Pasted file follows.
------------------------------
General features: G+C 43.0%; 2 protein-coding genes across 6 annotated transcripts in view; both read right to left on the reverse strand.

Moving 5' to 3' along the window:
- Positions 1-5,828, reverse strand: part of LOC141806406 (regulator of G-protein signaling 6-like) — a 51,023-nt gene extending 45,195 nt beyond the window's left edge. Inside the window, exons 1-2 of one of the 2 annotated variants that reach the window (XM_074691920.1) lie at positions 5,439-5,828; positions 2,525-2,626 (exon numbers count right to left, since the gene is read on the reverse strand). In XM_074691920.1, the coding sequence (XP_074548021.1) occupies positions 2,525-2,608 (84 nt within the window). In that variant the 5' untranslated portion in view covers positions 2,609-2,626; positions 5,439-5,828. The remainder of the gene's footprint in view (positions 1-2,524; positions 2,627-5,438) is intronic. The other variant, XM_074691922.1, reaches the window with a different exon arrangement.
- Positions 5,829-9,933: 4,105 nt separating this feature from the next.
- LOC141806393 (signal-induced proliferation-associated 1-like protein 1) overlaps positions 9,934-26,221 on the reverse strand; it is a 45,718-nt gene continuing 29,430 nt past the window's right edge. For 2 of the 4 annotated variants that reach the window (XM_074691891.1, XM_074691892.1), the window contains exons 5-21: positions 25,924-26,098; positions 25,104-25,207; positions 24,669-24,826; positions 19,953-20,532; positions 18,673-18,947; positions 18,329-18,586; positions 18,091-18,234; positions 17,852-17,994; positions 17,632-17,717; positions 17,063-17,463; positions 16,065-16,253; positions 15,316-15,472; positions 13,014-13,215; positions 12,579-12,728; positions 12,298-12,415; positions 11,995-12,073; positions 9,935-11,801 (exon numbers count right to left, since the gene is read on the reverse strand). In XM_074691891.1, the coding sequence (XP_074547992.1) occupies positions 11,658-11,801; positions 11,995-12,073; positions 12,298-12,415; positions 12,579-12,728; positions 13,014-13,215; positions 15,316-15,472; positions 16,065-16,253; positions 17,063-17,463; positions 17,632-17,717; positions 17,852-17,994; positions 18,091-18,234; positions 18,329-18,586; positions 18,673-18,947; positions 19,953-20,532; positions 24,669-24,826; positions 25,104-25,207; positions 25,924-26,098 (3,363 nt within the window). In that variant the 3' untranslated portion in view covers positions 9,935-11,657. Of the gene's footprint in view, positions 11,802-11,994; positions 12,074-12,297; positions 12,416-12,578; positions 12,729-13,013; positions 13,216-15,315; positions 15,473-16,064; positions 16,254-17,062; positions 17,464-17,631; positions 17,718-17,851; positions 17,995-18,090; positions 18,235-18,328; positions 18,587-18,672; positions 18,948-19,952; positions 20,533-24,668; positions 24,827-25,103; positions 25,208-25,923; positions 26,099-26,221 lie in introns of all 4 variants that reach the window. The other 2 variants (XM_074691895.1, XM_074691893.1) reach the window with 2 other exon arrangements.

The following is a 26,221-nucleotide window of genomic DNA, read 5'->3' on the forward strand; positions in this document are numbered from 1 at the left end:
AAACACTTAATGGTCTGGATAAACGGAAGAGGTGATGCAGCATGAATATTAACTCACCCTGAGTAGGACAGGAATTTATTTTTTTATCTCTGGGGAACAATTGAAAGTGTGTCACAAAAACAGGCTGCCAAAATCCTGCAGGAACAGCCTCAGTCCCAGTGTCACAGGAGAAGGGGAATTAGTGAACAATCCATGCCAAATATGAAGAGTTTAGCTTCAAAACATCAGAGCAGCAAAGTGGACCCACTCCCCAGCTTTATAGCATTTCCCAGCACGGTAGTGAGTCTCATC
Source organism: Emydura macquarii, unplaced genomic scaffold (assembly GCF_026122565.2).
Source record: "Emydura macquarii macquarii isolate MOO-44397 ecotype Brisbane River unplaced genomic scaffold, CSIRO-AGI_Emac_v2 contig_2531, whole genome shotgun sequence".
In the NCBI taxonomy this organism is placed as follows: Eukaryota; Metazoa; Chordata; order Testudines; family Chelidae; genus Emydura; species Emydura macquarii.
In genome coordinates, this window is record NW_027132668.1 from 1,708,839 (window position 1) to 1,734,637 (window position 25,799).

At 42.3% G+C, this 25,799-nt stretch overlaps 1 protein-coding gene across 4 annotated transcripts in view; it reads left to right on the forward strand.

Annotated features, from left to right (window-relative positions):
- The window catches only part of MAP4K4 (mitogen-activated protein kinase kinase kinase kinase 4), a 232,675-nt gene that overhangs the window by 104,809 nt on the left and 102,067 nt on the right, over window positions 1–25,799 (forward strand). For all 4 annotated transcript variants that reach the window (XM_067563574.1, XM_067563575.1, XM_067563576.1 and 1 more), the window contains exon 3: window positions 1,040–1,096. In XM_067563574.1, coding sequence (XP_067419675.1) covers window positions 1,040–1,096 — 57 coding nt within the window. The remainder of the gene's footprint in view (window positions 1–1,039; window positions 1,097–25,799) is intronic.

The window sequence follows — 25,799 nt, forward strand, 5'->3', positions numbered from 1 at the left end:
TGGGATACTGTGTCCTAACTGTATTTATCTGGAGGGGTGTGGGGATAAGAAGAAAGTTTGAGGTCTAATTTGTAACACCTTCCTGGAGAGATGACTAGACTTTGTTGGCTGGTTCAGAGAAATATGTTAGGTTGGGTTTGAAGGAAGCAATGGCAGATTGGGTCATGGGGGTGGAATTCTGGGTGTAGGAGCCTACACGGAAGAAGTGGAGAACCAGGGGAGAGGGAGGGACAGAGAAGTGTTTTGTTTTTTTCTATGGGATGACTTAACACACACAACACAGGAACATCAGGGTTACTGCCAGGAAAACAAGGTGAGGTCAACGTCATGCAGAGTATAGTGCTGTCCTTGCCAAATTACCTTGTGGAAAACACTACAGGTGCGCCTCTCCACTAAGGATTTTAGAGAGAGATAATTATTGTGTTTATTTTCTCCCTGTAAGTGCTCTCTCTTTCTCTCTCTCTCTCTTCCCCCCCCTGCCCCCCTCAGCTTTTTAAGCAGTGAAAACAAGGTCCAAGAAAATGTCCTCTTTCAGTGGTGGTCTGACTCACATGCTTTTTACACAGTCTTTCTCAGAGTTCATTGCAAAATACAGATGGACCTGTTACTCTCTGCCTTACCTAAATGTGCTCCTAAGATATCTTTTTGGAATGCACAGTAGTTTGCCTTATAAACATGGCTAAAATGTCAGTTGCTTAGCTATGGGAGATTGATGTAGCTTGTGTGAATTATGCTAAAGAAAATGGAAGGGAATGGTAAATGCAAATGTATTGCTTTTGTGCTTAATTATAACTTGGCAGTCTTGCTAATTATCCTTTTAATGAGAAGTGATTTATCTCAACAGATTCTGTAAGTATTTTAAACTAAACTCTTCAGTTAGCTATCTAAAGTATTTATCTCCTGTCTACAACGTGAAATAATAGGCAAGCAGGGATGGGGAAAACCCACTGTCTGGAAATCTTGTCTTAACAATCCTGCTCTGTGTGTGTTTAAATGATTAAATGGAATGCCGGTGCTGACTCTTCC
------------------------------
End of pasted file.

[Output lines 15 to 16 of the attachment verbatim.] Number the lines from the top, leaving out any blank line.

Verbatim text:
The window sequence follows — 25,799 nt, forward strand, 5'->3', positions numbered from 1 at the left end:
TGGGATACTGTGTCCTAACTGTATTTATCTGGAGGGGTGTGGGGATAAGAAGAAAGTTTGAGGTCTAATTTGTAACACCTTCCTGGAGAGATGACTAGACTTTGTTGGCTGGTTCAGAGAAATATGTTAGGTTGGGTTTGAAGGAAGCAATGGCAGATTGGGTCATGGGGGTGGAATTCTGGGTGTAGGAGCCTACACGGAAGAAGTGGAGAACCAGGGGAGAGGGAGGGACAGAGAAGTGTTTTGTTTTTTTCTATGGGATGACTTAACACACACAACACAGGAACATCAGGGTTACTGCCAGGAAAACAAGGTGAGGTCAACGTCATGCAGAGTATAGTGCTGTCCTTGCCAAATTACCTTGTGGAAAACACTACAGGTGCGCCTCTCCACTAAGGATTTTAGAGAGAGATAATTATTGTGTTTATTTTCTCCCTGTAAGTGCTCTCTCTTTCTCTCTCTCTCTCTTCCCCCCCCTGCCCCCCTCAGCTTTTTAAGCAGTGAAAACAAGGTCCAAGAAAATGTCCTCTTTCAGTGGTGGTCTGACTCACATGCTTTTTACACAGTCTTTCTCAGAGTTCATTGCAAAATACAGATGGACCTGTTACTCTCTGCCTTACCTAAATGTGCTCCTAAGATATCTTTTTGGAATGCACAGTAGTTTGCCTTATAAACATGGCTAAAATGTCAGTTGCTTAGCTATGGGAGATTGATGTAGCTTGTGTGAATTATGCTAAAGAAAATGGAAGGGAATGGTAAATGCAAATGTATTGCTTTTGTGCTTAATTATAACTTGGCAGTCTTGCTAATTATCCTTTTAATGAGAAGTGATTTATCTCAACAGATTCTGTAAGTATTTTAAACTAAACTCTTCAGTTAGCTATCTAAAGTATTTATCTCCTGTCTACAACGTGAAATAATAGGCAAGCAGGGATGGGGAAAACCCACTGTCTGGAAATCTTGTCTTAACAATCCTGCTCTGTGTGTGTTTAAATGATTAAATGGAATGCCGGTGCTGACTCTTCC